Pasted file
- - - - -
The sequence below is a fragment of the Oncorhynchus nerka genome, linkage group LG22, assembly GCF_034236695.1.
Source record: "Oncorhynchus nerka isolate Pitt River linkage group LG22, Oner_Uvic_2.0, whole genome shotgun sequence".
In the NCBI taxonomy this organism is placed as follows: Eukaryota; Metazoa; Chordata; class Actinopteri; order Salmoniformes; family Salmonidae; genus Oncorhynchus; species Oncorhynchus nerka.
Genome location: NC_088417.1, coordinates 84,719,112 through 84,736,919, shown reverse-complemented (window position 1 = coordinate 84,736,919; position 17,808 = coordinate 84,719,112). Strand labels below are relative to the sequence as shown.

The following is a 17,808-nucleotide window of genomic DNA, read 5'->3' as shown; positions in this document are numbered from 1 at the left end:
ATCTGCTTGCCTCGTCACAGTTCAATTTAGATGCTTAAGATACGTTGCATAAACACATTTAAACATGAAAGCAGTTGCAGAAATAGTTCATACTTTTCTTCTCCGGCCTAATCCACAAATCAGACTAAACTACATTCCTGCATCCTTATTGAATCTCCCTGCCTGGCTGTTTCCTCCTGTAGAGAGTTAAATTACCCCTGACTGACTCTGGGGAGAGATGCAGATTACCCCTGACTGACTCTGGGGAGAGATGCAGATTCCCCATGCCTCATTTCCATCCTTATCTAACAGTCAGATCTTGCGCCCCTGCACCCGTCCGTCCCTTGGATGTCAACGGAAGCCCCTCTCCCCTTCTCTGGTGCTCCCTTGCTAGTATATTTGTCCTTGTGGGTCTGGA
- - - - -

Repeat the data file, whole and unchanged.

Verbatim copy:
The sequence below is a fragment of the Oncorhynchus nerka genome, linkage group LG22, assembly GCF_034236695.1.
Source record: "Oncorhynchus nerka isolate Pitt River linkage group LG22, Oner_Uvic_2.0, whole genome shotgun sequence".
In the NCBI taxonomy this organism is placed as follows: Eukaryota; Metazoa; Chordata; class Actinopteri; order Salmoniformes; family Salmonidae; genus Oncorhynchus; species Oncorhynchus nerka.
Genome location: NC_088417.1, coordinates 84,719,112 through 84,736,919, shown reverse-complemented (window position 1 = coordinate 84,736,919; position 17,808 = coordinate 84,719,112). Strand labels below are relative to the sequence as shown.

The following is a 17,808-nucleotide window of genomic DNA, read 5'->3' as shown; positions in this document are numbered from 1 at the left end:
ATCTGCTTGCCTCGTCACAGTTCAATTTAGATGCTTAAGATACGTTGCATAAACACATTTAAACATGAAAGCAGTTGCAGAAATAGTTCATACTTTTCTTCTCCGGCCTAATCCACAAATCAGACTAAACTACATTCCTGCATCCTTATTGAATCTCCCTGCCTGGCTGTTTCCTCCTGTAGAGAGTTAAATTACCCCTGACTGACTCTGGGGAGAGATGCAGATTACCCCTGACTGACTCTGGGGAGAGATGCAGATTCCCCATGCCTCATTTCCATCCTTATCTAACAGTCAGATCTTGCGCCCCTGCACCCGTCCGTCCCTTGGATGTCAACGGAAGCCCCTCTCCCCTTCTCTGGTGCTCCCTTGCTAGTATATTTGTCCTTGTGGGTCTGGA